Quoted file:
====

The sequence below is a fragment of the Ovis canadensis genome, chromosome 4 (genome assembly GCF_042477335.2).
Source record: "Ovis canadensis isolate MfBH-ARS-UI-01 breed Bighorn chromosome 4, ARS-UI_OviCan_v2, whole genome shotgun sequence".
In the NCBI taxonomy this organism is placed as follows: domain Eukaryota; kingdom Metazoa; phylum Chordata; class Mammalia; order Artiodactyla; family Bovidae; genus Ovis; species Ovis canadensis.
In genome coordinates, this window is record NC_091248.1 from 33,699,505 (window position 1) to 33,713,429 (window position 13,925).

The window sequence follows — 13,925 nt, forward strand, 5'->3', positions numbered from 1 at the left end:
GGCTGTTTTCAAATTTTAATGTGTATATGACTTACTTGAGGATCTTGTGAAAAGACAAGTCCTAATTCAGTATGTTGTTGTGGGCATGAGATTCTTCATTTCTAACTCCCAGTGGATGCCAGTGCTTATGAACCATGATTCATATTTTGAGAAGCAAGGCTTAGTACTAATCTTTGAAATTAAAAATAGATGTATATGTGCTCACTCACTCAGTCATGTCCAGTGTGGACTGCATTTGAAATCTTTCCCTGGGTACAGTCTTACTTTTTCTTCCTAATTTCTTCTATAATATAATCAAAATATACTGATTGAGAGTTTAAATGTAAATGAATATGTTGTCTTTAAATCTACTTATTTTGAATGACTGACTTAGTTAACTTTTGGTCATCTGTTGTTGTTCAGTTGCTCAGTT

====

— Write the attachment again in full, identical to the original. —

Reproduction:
The sequence below is a fragment of the Ovis canadensis genome, chromosome 4 (genome assembly GCF_042477335.2).
Source record: "Ovis canadensis isolate MfBH-ARS-UI-01 breed Bighorn chromosome 4, ARS-UI_OviCan_v2, whole genome shotgun sequence".
In the NCBI taxonomy this organism is placed as follows: domain Eukaryota; kingdom Metazoa; phylum Chordata; class Mammalia; order Artiodactyla; family Bovidae; genus Ovis; species Ovis canadensis.
In genome coordinates, this window is record NC_091248.1 from 33,699,505 (window position 1) to 33,713,429 (window position 13,925).

The window sequence follows — 13,925 nt, forward strand, 5'->3', positions numbered from 1 at the left end:
GGCTGTTTTCAAATTTTAATGTGTATATGACTTACTTGAGGATCTTGTGAAAAGACAAGTCCTAATTCAGTATGTTGTTGTGGGCATGAGATTCTTCATTTCTAACTCCCAGTGGATGCCAGTGCTTATGAACCATGATTCATATTTTGAGAAGCAAGGCTTAGTACTAATCTTTGAAATTAAAAATAGATGTATATGTGCTCACTCACTCAGTCATGTCCAGTGTGGACTGCATTTGAAATCTTTCCCTGGGTACAGTCTTACTTTTTCTTCCTAATTTCTTCTATAATATAATCAAAATATACTGATTGAGAGTTTAAATGTAAATGAATATGTTGTCTTTAAATCTACTTATTTTGAATGACTGACTTAGTTAACTTTTGGTCATCTGTTGTTGTTCAGTTGCTCAGTT